Changes between Version 4 and Version 5 of GhcPackagesWithGrafting


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Timestamp:
Jul 7, 2006 9:43:12 AM (9 years ago)
Author:
malcolm
Comment:

moved to GhcPackageNamespaces

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  • GhcPackagesWithGrafting

    v4 v5  
    1 [[PageOutline]]
     1
    22== Alternative Proposal for Packages (with grafting) ==
    33
    4 GhcPackageNamespaces
     4Moved to GhcPackageNamespaces to avoid the misleading title "Grafting" which is only incidental to the proposal.
    55
    6 This proposal is an alternative to GhcPackages.  Large parts overlap with that
    7 proposal.  To motivate this new proposal, let's consider another
    8 proposed and desirable feature of the import/export language, which may
    9 interact in interesting ways with packages.
    10 
    11 == A different, but related, problem ==
    12 
    13 A problem that has been mentioned several times on mailing lists, is
    14 grafting part of a directory hierarchy into an arbitrary location
    15 elsewhere in the hierarchy.
    16 (See [http://www.haskell.org/pipermail/libraries/2005-June/004009.html])
    17 
    18 Another way of expressing a similar wish is the ability to re-export
    19 imports with a different qualified name, as in the scenario suggested by
    20 the developers of the package gtk2hs:
    21 [http://www.haskell.org/pipermail/libraries/2004-December/002800.html]
    22 
    23 There are several desires in play here:
    24 
    25  * a desire to minimise typing of long qualified names
    26  * a desire to refer to "leaf" nodes of the hierarchy in a way that makes it easy to relocate those modules in the hierarchy, without needing to edit every import declaration that uses them
    27  * a desire to partially-qualify names for disambiguation
    28 
    29 == Proposal ==
    30 
    31 We introduce the new concept of ''namespace'' as something that can be
    32 declared in source code.  A namespace can contain only module names.
    33 (The specification of what module names are contained in a namespace is
    34 rather like our current concept of a package, i.e. not declared in the
    35 source code, but rather by some external mechanism e.g. grouping of
    36 files in a filesystem hierarchy.)
    37 
    38 There are now two separate kinds of {{{import}}}.
    39 
    40  * {{{import namespace "foo-1.3" Data.Foo}}}
    41  * {{{import Bar}}}
    42 
    43 The new semi-reserved word {{{namespace}}} is introduced, having special
    44 meaning only directly after the {{{import}}} keyword.  There is a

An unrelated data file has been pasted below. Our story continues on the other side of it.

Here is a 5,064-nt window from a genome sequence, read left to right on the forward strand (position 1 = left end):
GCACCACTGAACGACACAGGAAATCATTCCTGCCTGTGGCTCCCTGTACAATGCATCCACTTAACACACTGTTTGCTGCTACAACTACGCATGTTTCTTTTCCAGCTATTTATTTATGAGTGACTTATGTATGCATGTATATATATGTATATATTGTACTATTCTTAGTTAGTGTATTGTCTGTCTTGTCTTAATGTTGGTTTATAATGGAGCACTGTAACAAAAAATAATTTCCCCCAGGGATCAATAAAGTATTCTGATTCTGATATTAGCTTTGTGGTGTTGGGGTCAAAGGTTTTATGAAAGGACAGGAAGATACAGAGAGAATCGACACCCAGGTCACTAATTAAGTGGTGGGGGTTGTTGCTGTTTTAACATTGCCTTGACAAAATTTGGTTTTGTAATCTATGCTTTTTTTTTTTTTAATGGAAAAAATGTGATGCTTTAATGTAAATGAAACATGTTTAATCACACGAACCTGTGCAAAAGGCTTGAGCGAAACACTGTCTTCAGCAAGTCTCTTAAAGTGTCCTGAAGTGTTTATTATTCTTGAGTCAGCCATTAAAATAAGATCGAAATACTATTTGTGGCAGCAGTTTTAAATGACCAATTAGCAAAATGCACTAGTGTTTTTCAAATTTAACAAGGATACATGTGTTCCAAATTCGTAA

45 ''level'' difference in what this new form of import means.  The
    46 declaration {{{import namespace}}} brings into availability the subset of
    47 the hierarchy of ''module'' names rooted in the package {{{"foo-1.3"}}},
    48 at the position {{{Data.Foo}}}.  That is, if the package {{{foo}}}
    49 version {{{1.3}}} contains the modules
    50  * Data.Foo.Bar
    51  * Data.Foo.Baz
    52  * Data.Bar
    53 then the namespace import brings into the "importable" namespace only
    54 the modules
    55  * Data.Foo.Bar
    56  * Data.Foo.Baz
    57 However, for the program to use those modules, it is still necessary to
    58 go ahead and actually {{{import}}} them in the normal way, although the
    59 names used to import them will now be ''relative'' to the available
    60 namespaces, rather than absolute.  So the declaration {{{import Bar}}}
    61 brings into scope all the entities defined in {{{Data.Foo.Bar}}}.  Like
    62 any normal import, these can be qualified or hidden.
    63 
    64 Thus,
    65  * {{{import namespace}}} brings into scope a bunch of names for modules
    66    from the given provenance.
    67  * {{{import}}} brings into scope a bunch of entities from the given
    68    module.
    69 
    70 === Naming a namespace ===
    71 
    72 Are namespaces first class?  Can we give them a name?  Indeed, why not?
    73 
    74  * {{{import namespace "foo-1.3" Data.Foo as OldFoo}}}
    75  * {{{import OldFoo.Bar}}}
    76 
    77 Here, we have declared that we want to be able to refer to the namespace
    78 as {{{OldFoo}}}, and so, a subsequent {{{import OldFoo.Bar}}}
    79 specifically asks for the {{{Data.Foo.Bar}}} from the package
    80 {{{foo-1.3}}}, just in case there might be a {{{Bar}}} module also
    81 available from another namespace.
    82 
    83 === What namespaces are available by default? ===
    84 
    85 If no namespaces are explicitly brought into scope, what modules are
    86 implicitly available?
    87 
    88  * Anything in the ''current'' package, i.e. the executable or library
    89    whose modules are all physically rooted at the same location in the
    90    filesystem as this module.
    91 
    92  * Is there an implicit {{{import namespace "base"}}}, just as there is an
    93    implicit {{{import Prelude}}}?
    94 
    95 === Namespace resolution ===
    96 
    97 In essence, namespaces take over the role formerly played by commandline
    98 arguments like {{{-Iproject}}} and {{{-package foo}}}.  The search path
    99 used by the compiler for finding modules is now partially declared in
    100 the source code itself.  (Note however that that the search path is
    101 declared symbolically, involving package names, not directories.  This is a very important
    102 separation of the thing itself from where it is stored.)
    103